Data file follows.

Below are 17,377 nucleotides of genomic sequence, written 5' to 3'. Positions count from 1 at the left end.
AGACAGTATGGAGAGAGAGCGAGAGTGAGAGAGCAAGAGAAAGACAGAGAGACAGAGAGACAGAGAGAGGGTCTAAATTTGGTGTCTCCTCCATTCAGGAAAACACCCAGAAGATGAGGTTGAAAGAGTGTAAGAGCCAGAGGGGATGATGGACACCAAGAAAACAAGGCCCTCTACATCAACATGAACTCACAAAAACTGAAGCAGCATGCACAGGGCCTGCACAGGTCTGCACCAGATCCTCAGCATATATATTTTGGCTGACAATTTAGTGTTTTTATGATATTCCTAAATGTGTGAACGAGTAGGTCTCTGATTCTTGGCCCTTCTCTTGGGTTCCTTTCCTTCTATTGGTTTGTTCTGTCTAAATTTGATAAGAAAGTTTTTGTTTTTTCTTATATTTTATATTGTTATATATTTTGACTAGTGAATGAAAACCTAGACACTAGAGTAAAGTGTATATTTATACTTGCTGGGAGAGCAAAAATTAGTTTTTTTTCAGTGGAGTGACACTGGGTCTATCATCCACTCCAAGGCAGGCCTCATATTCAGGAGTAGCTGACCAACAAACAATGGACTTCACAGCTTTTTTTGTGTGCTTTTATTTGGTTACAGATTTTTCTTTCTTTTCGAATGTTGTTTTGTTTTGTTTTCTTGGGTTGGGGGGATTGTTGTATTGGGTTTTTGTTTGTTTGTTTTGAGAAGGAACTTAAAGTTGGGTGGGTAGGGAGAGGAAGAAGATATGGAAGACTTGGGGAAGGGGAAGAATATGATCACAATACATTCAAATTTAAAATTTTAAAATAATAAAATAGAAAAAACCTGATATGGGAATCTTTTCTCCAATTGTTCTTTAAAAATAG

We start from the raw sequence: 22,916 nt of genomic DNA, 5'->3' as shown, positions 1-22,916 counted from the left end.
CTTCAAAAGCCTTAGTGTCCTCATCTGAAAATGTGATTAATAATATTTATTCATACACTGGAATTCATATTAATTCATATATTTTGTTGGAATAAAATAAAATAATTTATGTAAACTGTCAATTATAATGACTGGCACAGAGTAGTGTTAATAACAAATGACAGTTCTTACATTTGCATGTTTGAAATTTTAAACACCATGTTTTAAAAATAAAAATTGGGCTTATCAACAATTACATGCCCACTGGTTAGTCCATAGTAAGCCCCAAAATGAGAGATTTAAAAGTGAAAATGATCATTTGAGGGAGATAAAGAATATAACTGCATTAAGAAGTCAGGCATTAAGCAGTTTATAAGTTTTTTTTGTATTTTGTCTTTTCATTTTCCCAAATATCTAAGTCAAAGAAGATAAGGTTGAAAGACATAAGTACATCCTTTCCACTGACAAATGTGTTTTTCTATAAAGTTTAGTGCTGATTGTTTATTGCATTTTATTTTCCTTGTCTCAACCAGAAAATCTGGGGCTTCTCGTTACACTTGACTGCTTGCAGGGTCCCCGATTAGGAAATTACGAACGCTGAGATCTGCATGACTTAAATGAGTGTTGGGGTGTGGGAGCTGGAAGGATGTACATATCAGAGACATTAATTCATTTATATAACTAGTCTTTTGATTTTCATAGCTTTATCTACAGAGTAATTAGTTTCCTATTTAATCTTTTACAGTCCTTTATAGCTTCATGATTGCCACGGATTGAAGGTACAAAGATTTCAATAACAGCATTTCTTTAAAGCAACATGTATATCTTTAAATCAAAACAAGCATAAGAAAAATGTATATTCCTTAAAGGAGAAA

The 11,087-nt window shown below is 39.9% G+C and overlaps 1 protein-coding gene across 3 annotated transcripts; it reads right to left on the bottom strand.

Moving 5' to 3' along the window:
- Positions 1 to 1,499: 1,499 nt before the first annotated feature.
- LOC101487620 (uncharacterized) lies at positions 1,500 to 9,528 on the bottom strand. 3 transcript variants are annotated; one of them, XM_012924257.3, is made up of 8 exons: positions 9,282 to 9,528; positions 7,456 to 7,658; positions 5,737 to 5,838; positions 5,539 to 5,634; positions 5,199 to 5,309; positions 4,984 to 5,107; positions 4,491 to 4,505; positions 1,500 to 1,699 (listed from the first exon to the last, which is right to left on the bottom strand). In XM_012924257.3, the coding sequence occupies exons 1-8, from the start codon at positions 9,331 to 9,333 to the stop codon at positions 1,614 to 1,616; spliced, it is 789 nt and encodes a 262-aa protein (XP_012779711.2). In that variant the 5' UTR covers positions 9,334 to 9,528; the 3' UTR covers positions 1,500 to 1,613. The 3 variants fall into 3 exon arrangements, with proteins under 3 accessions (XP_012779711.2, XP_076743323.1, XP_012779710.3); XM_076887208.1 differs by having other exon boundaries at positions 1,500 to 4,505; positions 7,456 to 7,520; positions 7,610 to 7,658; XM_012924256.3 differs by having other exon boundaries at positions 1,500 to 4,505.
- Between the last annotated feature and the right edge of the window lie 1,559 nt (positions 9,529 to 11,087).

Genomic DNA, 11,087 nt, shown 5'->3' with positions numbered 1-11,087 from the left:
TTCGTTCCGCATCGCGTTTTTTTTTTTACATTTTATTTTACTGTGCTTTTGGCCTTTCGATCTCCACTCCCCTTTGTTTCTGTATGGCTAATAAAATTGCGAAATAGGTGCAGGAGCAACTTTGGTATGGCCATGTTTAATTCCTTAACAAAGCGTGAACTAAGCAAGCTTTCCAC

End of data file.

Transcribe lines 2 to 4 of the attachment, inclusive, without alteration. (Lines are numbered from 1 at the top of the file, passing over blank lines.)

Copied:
AGACAGTATGGAGAGAGAGCGAGAGTGAGAGAGCAAGAGAAAGACAGAGAGACAGAGAGACAGAGAGAGGGTCTAAATTTGGTGTCTCCTCCATTCAGGAAAACACCCAGAAGATGAGGTTGAAAGAGTGTAAGAGCCAGAGGGGATGATGGACACCAAGAAAACAAGGCCCTCTACATCAACATGAACTCACAAAAACTGAAGCAGCATGCACAGGGCCTGCACAGGTCTGCACCAGATCCTCAGCATATATATTTTGGCTGACAATTTAGTGTTTTTATGATATTCCTAAATGTGTGAACGAGTAGGTCTCTGATTCTTGGCCCTTCTCTTGGGTTCCTTTCCTTCTATTGGTTTGTTCTGTCTAAATTTGATAAGAAAGTTTTTGTTTTTTCTTATATTTTATATTGTTATATATTTTGACTAGTGAATGAAAACCTAGACACTAGAGTAAAGTGTATATTTATACTTGCTGGGAGAGCAAAAATTAGTTTTTTTTCAGTGGAGTGACACTGGGTCTATCATCCACTCCAAGGCAGGCCTCATATTCAGGAGTAGCTGACCAACAAACAATGGACTTCACAGCTTTTTTTGTGTGCTTTTATTTGGTTACAGATTTTTCTTTCTTTTCGAATGTTGTTTTGTTTTGTTTTCTTGGGTTGGGGGGATTGTTGTATTGGGTTTTTGTTTGTTTGTTTTGAGAAGGAACTTAAAGTTGGGTGGGTAGGGAGAGGAAGAAGATATGGAAGACTTGGGGAAGGGGAAGAATATGATCACAATACATTCAAATTTAAAATTTTAAAATAATAAAATAGAAAAAACCTGATATGGGAATCTTTTCTCCAATTGTTCTTTAAAAATAG

We start from the raw sequence: 22,916 nt of genomic DNA, 5'->3' as shown, positions 1-22,916 counted from the left end.
CTTCAAAAGCCTTAGTGTCCTCATCTGAAAATGTGATTAATAATATTTATTCATACACTGGAATTCATATTAATTCATATATTTTGTTGGAATAAAATAAAATAATTTATGTAAACTGTCAATTATAATGACTGGCACAGAGTAGTGTTAATAACAAATGACAGTTCTTACATTTGCATGTTTGAAATTTTAAACACCATGTTTTAAAAATAAAAATTGGGCTTATCAACAATTACATGCCCACTGGTTAGTCCATAGTAAGCCCCAAAATGAGAGATTTAAAAGTGAAAATGATCATTTGAGGGAGATAAAGAATATAACTGCATTAAGAAGTCAGGCATTAAGCAGTTTATAAGTTTTTTTTGTATTTTGTCTTTTCATTTTCCCAAATATCTAAGTCAAAGAAGATAAGGTTGAAAGACATAAGTACATCCTTTCCACTGACAAATGTGTTTTTCTATAAAGTTTAGTGCTGATTGTTTATTGCATTTTATTTTCCTTGTCTCAACCAGAAAATCTGGGGCTTCTCGTTACACTTGACTGCTTGCAGGGTCCCCGATTAGGAAATTACGAACGCTGAGATCTGCATGACTTAAATGAGTGTTGGGGTGTGGGAGCTGGAAGGATGTACATATCAGAGACATTAATTCATTTATATAACTAGTCTTTTGATTTTCATAGCTTTATCTACAGAGTAATTAGTTTCCTATTTAATCTTTTACAGTCCTTTATAGCTTCATGATTGCCACGGATTGAAGGTACAAAGATTTCAATAACAGCATTTCTTTAAAGCAACATGTATATCTTTAAATCAAAACAAGCATAAGAAAAATGTATATTCCTTAAAGGAGAAA